Brenton Halsey (1927-)
1998 Paper Industry International Hall of Fame Inductee
Brenton S. Halsey was born April 8, 1927, in Newport News, Virginia. In 1945, he graduated from The Episcopal High School in Alexandria, Virginia, and entered the United States Merchant Marine Academy at Kings Point. Between 1947 and 1951 he attended the University of Virginia and earned a bachelor’s degree in chemical engineering. Following graduation, he joined the United States Navy, Amphibious Forces, Pacific Fleet, and served in the Korean Theatre. In 1957, he attended The Institute of Paper Chemistry, Appleton, Wisconsin. Between 1953 and 1969, Mr. Halsey worked for the Virginia-Carolina Chemical Company as a process development engineer; assistant technical director, director of research and development, and vice president – planning for Albemarle Paper Company, Richmond, Virginia; and general manager and president of Interstate Bag Company, Inc., Walden, New York, a subsidiary of the Ethyl Corporation.
In 1969, Mr. Halsey joined forces with Robert Williams, who worked for Albemarle Paper Manufacturing Corporation as vice president for research. Borrowing all they could, they engineered a $1.5 million leveraged buy-out of the money-losing paper bag company from Ethyl. Thus, James River Corporation was founded. The partners profitably shifted the company’s primary output from commodity kraft to automotive air-filter papers selling for twice as much per ton. From then on, they continued to buy factories fitted with machines too slow and too small for commodity production and converted their output to specialty products for which the sturdy old machines were still well suited.
Mr. Halsey was chief executive officer and chairman of the company until 1992. Under his and Mr. Williams’ joint leadership, James River grew from $4 million in sales to over $7 billion per year. This growth was accomplished through a strategy of acquisition and internal growth. Creative financing, reengineering of acquired organizations, attention to the integration of many cultures into James River, and an extreme focus on customers successfully drove James River’s growth. These methods were developed and used before they became popular in business publications in the 1980s and 1990s.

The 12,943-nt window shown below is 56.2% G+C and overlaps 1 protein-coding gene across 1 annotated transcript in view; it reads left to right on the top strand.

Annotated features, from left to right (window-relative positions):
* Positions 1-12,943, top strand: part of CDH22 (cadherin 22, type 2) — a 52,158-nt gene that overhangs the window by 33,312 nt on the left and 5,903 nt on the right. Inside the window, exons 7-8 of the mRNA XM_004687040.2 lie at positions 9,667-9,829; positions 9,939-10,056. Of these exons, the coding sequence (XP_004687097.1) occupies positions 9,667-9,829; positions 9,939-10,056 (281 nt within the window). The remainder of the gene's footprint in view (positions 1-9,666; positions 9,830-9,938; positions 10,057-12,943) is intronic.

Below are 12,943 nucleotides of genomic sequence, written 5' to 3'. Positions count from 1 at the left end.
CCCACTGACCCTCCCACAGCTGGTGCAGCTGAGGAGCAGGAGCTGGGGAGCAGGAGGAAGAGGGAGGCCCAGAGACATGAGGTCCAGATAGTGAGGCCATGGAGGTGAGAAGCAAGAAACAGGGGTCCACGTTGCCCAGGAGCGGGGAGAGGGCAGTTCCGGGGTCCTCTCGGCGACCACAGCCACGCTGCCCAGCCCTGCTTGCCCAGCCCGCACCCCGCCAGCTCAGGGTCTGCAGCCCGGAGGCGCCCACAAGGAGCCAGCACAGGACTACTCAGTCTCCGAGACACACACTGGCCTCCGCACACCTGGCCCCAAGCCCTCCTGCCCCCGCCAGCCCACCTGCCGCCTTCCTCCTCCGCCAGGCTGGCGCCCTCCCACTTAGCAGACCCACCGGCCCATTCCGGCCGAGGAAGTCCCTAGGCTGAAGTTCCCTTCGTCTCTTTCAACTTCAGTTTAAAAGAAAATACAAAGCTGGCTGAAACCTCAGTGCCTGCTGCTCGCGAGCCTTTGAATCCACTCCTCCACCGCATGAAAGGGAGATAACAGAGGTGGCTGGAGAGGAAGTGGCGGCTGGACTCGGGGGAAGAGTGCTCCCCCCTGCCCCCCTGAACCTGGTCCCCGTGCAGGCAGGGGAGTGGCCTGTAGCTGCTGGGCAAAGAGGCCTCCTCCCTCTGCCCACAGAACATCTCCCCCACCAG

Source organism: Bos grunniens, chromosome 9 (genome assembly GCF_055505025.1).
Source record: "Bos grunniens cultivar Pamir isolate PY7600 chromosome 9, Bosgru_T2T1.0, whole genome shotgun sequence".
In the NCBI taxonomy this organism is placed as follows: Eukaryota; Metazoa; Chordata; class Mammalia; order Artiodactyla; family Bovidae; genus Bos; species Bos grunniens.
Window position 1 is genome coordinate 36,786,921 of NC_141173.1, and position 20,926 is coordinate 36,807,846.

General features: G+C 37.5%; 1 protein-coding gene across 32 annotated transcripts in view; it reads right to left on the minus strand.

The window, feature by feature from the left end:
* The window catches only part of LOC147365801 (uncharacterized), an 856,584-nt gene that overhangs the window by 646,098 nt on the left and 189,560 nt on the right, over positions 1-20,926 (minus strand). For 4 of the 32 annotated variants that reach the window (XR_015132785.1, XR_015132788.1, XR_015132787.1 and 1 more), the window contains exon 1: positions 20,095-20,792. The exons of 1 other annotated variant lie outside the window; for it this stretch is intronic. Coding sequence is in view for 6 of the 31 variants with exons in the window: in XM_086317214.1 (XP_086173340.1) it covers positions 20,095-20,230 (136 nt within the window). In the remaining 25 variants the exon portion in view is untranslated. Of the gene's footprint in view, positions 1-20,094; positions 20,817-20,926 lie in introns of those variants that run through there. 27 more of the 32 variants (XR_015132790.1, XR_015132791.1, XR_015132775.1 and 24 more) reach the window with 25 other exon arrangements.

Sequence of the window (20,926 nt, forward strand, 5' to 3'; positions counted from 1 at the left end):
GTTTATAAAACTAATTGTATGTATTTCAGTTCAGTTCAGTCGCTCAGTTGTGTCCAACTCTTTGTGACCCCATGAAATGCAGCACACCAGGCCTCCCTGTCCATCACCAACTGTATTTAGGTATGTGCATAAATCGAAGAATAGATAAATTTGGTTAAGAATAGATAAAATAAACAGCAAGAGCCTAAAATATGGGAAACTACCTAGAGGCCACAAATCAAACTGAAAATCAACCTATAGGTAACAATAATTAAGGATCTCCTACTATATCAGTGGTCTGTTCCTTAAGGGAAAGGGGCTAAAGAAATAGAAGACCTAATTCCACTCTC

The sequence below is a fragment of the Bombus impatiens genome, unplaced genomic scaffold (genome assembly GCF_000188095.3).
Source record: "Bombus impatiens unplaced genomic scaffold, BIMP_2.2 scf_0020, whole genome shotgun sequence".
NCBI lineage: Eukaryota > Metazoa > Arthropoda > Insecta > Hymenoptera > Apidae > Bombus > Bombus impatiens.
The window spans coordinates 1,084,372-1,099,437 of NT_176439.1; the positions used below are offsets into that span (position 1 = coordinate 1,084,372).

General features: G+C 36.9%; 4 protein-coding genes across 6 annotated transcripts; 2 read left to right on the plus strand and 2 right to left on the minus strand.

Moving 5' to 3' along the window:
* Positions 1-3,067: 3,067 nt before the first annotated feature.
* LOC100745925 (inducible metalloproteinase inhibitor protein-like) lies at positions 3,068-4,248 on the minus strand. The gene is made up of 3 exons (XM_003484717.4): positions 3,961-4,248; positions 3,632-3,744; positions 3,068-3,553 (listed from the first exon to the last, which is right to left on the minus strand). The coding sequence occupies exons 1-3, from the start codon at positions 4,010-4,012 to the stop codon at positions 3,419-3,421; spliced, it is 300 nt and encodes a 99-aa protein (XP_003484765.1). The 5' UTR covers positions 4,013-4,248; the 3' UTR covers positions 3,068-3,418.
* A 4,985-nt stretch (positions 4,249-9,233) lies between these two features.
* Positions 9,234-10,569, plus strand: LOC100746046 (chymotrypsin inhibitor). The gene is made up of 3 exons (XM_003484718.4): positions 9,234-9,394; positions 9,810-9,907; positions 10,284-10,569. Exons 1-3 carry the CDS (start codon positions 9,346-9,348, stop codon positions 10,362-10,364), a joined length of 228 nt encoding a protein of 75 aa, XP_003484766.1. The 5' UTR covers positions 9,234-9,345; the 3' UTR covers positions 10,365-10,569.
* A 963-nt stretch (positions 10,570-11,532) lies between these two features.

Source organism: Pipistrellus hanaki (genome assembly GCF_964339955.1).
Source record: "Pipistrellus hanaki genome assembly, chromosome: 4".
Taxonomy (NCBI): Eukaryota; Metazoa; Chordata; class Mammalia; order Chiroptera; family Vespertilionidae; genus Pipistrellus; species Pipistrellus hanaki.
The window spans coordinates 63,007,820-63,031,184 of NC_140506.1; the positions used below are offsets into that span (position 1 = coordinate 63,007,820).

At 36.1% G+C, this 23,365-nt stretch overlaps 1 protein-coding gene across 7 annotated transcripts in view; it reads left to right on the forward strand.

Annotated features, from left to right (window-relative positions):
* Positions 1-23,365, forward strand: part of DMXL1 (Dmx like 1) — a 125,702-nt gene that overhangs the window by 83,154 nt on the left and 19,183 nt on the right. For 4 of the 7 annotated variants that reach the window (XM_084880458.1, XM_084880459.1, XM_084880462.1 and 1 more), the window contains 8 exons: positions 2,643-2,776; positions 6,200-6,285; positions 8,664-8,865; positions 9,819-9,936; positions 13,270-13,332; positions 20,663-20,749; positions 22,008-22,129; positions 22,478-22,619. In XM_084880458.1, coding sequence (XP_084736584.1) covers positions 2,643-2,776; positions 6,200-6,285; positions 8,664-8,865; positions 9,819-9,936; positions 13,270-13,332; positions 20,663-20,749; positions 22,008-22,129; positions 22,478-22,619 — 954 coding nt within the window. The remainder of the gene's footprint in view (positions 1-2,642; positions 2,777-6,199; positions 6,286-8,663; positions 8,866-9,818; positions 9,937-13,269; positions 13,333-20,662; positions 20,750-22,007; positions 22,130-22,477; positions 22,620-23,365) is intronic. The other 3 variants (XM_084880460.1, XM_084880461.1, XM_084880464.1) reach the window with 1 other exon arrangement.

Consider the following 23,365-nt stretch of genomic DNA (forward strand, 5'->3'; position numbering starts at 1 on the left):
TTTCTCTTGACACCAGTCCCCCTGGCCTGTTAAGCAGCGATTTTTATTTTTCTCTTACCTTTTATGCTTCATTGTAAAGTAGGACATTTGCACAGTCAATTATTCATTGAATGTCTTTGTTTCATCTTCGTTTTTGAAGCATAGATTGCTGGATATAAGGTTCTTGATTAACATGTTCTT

He was a dynamic leader as well as a doer. He built and motivated strong organizations. Through James River’s documented “Strategy Statement and Values and Beliefs,” the top management clearly communicated the company’s strategy and expectations to all employees. Throughout his period of leadership, Mr. Halsey was also personally involved with many aspects of the business, especially finance, planning, and acquisition.
An integral part of the two partners’ success was hard work, six days a week. Starting out with a crushing debt-equity ratio of 3:1, they never got in the habit of throwing money at problems. They personally designed James River’s logo, and for years worked right in the factory, yards from rumbling forklifts. They took the company public in 1973. Seven years later, with thousands of products ranging from green confetti for Easter baskets to sophisticated filters for jet fuel, it commanded roughly 17 percent of the specialty market. James River had revenues of $6 million in its first year. In 1984, there were 23 other mills, 21,000 employees, and $2.2 billion in sales. The company’s success story was well known throughout the American business community, and its dynamic leaders were as close to celebrity status as anyone in the U.S. pulp and paper industry. The company ranked 153rd in Fortune’s April 1986 survey and employed 35,000 people, 75 percent of whom owned stock in the company. In 1990, annual sales were approximately $7 billion.
Mr. Halsey has given generously of his time to numerous professional and civic organizations. For these efforts, he has received many honors and awards, including an honorary doctor of humane letters, St. Paul’s College; Fellow, Technical Association of the Pulp and Paper Industry; Member, The Raven Society, University of Virginia; Paper Industry Management Association Man of the Year Award, 1985; William and Mary College Business Medallion Award, 1985; University of Virginia, Virginia Engineering Foundation, Distinguished Alumnus Award, 1991; National Conference of Christians and Jews, Humanitarian Award, 1992; Central Richmond’s Award for Leadership and Achievement, 1995.
He currently serves on the board of directors of Neenah Corporation; Plainwell Paper Company; Advanced Cast Products; Robert Bryan, Ltd.; chairman the board of trustees of The Thomas Jefferson Memorial Foundation, Inc., Monticello; and trustee of The Mariner’s Museum; and the Darden Graduate School of Business Administration.
Mr. Halsey is a member of the Country Club of Virginia; the Commonwealth Club; Fishing Bay Yacht Club, past Commodore; and New York Yacht Club.
Mr. Halsey and his wife, Lindsay, raised four children. The couple resides in Richmond. In his free time, Mr. Halsey enjoys ocean sailboat racing.